FANDOM



The Grass Roots is an American rock band that charted between 1966 and 1975 that was originally the brainchild of songwriting duo P. F. Sloan and Steve Barri.

In their career, the Grass Roots achieved two gold albums, one gold single and charted singles a total of 21 times. Among their charting singles, they achieved Top 10 three times, Top 20 three times and Top 40 eight times.[1][2] They have sold over twenty million records worldwide.[3]

Until his death in 2011, early member Rob Grill and a newer lineup of The Grass Roots continued to play many live performances.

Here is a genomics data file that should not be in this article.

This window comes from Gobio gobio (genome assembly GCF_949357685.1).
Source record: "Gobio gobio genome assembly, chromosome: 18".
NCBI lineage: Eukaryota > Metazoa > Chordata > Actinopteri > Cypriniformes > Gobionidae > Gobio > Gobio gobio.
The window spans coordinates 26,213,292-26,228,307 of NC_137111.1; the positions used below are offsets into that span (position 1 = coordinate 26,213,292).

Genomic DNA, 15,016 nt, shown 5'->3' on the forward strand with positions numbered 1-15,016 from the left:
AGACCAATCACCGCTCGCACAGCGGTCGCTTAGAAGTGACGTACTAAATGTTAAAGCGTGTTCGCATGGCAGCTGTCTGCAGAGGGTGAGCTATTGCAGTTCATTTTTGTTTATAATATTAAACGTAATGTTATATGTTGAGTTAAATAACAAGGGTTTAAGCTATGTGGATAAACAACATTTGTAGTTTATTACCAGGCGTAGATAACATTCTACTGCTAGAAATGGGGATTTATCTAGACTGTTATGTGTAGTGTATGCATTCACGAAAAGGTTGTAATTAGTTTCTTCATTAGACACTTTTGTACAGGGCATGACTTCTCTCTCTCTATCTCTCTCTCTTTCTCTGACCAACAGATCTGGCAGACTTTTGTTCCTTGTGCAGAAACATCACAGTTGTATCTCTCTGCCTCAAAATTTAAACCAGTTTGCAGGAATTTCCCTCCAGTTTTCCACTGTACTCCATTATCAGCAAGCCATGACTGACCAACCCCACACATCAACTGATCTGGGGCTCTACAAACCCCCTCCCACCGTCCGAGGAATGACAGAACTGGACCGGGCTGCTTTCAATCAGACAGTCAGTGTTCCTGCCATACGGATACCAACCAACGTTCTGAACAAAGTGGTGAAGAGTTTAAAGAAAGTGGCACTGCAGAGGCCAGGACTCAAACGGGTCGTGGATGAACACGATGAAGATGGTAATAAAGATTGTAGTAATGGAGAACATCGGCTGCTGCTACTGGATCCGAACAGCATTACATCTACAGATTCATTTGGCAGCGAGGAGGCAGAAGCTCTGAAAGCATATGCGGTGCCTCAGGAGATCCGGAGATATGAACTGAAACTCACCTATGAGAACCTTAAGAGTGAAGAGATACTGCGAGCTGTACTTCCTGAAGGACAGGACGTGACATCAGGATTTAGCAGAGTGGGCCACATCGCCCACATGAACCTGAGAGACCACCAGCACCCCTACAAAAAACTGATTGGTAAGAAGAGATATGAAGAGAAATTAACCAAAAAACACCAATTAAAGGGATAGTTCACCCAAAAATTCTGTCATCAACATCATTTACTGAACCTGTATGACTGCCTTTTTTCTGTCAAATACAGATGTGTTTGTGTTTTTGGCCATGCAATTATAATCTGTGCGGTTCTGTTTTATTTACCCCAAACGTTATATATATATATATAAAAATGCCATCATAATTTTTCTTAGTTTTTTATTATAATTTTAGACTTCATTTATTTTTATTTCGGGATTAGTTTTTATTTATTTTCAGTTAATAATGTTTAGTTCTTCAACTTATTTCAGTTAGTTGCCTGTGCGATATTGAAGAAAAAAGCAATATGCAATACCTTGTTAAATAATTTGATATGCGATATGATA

ContentsEdit

 [hide*1 The founding years

The founding years[edit]Edit

The name "Grass Roots" (originally spelled as one word "Grassroots") originated in mid-1965 as the name of a band project by the Los Angeles, California songwriter and producer duo ofP.F. Sloan and Steve Barri. Sloan and Barri had written several songs in an attempt by their record companyDunhill Records (owned by Lou Adler), to cash in on the budding folk rockmovement. One of these songs was "Where Were You When I Needed You," which was recorded by Sloan and Barri. Sloan provided the lead vocals and played guitarLarry Knechtelplayed keyboards, Joe Osborn played the bass and Bones Howe was on drums.[4] The song was released under "The Grass Roots" name and sent, as a demo, to several radio stations of the San Francisco Bay area.